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Happy New Year! Best Wishes All Around.


This is a fabulous opportunity to celebrate our progress. For us, it is the best of time and a new year to boot. 2019 was a incredible year. Our hemp-related predictions came true. By stepping aside, we saved millions of dollars from the ashes of other peoples’ miscalculations. Mistakes are the steppingstones to our future. Our obsessive desire, coordinated thoughts, aims and actions; concentrated energy and constant application has given us a Business Model that may appear unorthodox by eliminating contentment.

We are a relatively new corporation, being charted in Pennsylvania on July 17, 2019. Please don’t discount our youth or be predispose of our enthusiasm about industrial hemp; quite possibly the most important plant on earth. Its fatty acid and amino acid profiles are identically aligned with human DNA. As a food source, it offers protein, omegas and dietary fiber in perfect proportions to our nutritional needs. Agronomic advantages of industrial hemp are at the cutting edge of innovation. Since the beginning of time, humans have embraced hemp in every facet of life. Indeed, without hemp, industrial society would not be possible. The practicality and historical value of hemp cannot be denied, even when discrimination, prejudices, and corrupt political policies prevail.

Only in the last decade has hemp been rediscovered. Being illegal during the last century, hemp remains under a rain-cloud of confusion, federal shenanigans and disinformation so invasive that an effective infrastructure cannot develop. Even today, it's hard to believe how convoluted the hemp market has become. Our collective research usually uncovers at least one misstep per day. It is difficult to formula a business prototype that can adjust on the fly. Coping with what appears to be a changing reality had strained our commonsense and makes planning for the future complicated.

I believe if Northridge Corporation was created five years ago, using the assumptions at that time, we would have been on the wrong end of being a profitable company, and instead, attempting to justify numerous errors and losses. Be as if may, we are very fortunate to assess what has transpired with our powder dry and not trapped like all the public companies in the cannabis space.

Being smart was stepping aside and learning from someone else’s blunders. Like regurgitated hemp, we are new but possess the capability to be a decisive factor in the emerging hemp industry. In the last few years, we have dissected, analyzed and thoroughly investigated every aspect; we have not overlooked a single influence or technical innovation. Our footprint is not fixed on the ground of high profiles, expensive assets with little marginal worth. Instead, we are flexible, lethal almost to the point of arrogance, because our data projects a pathway into the future.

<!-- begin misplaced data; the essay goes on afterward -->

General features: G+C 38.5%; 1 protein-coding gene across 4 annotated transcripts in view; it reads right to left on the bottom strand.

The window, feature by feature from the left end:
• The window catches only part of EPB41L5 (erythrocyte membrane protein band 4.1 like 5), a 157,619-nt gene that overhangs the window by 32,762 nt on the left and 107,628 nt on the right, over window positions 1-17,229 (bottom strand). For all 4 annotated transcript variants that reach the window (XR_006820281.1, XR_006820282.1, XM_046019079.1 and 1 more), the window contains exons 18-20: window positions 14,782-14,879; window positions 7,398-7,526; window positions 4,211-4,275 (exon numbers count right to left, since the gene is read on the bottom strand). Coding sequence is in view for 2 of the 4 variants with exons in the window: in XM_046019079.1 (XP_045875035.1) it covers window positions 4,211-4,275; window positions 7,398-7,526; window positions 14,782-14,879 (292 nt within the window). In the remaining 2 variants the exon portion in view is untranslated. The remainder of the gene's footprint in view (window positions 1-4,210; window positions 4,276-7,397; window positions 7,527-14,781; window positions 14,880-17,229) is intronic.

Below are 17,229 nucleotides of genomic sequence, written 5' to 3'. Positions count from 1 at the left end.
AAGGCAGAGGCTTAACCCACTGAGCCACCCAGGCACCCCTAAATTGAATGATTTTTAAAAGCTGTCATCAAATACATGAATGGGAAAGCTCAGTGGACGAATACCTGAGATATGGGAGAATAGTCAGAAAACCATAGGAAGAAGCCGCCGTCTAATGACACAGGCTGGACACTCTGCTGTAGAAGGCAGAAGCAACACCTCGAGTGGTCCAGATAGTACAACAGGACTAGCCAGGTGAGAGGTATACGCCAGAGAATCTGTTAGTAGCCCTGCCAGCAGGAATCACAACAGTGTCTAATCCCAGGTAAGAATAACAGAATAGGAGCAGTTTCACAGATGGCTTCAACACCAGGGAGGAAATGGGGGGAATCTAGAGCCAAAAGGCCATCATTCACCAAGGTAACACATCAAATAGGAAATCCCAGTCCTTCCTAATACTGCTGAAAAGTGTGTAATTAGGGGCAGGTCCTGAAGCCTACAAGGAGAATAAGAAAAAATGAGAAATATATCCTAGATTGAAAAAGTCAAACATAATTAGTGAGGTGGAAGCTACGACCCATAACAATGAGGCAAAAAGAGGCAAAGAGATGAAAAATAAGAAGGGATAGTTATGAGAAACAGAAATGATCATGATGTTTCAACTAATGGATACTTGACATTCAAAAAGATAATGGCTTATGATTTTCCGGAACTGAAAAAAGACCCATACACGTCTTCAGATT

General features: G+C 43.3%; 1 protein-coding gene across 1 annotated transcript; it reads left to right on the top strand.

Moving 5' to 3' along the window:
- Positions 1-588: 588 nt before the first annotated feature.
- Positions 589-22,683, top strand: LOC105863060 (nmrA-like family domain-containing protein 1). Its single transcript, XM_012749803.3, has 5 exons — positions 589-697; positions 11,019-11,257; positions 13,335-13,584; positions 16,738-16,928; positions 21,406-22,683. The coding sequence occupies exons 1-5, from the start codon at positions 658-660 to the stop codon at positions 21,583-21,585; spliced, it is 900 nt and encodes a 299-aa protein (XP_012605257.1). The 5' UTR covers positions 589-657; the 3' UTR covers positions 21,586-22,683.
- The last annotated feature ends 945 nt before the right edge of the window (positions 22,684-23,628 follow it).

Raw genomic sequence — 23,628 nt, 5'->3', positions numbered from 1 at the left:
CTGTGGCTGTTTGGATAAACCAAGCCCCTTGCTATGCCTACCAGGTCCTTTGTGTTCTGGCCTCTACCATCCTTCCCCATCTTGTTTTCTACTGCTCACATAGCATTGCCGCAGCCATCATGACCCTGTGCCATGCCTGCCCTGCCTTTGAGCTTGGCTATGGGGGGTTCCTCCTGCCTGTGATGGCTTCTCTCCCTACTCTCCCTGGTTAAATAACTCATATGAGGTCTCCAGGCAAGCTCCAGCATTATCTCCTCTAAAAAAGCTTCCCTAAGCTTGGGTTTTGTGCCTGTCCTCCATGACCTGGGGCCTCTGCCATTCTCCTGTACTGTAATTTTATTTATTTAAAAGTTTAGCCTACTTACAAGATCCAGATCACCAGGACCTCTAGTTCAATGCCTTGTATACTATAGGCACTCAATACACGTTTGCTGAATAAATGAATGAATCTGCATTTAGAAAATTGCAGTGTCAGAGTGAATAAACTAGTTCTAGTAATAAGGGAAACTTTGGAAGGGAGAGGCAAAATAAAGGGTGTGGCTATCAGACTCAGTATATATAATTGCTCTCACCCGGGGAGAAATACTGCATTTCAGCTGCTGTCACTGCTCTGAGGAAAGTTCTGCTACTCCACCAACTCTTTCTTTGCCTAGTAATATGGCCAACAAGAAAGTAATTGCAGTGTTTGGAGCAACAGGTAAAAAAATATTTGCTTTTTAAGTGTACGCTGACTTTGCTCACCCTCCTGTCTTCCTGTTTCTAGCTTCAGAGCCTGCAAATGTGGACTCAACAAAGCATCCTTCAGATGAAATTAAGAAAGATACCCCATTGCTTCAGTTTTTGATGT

What has been learned?

(1) Hemp is a commodity, subject to pitfalls of supply and demand. Its demand curve, the relationship between the price of hemp and the amount of it that consumers are willing and able to purchase at any given price, has received a major setback from U.S. Food and Drug Administration. Even though the FDA recognizes the potential opportunities that cannabis-derived compounds may offer, most companies are marketing products containing cannabis compounds in ways that violate the Federal Food, Drug and Cosmetic Act (FD&C Act) and that may place the health and safety of consumers at risk. Under the mandate, the agency is committed to protecting public health and required to take steps to improve the efficiency of regulatory mechanisms, which means lawful marketing of appropriate cannabis-derived products will be impossible since “qualified” hemp processors and manufacturers must submit to rigorous and expensive trials.

The agenda of the FDA is to completely restrict CBD use and force companies to followed time-consuming protocols for approval. Such circumstances will cause major corporations to stay out of the CBD markets. The result would be reduced legal volumes and the black market to remain a viable source for unlawful CBD products.

Using our proprietary analytics to calculate the behaviors in competitive markets, combined with supply curves, we estimated the equilibrium price (the price at which sellers together are willing to sell the same amount as buyers together are willing to buy) and the equilibrium quantity (the amount of that good or service that will be produced and bought without surplus/excess supply or shortage/excess demand) of that market, the conclusions suggest lower hemp prices to accelerate at a rapid pace over the next three years. The only positive sector would be in the disciplined markets supporting clinical research and pure CBD isotopes for federally licensed suppliers.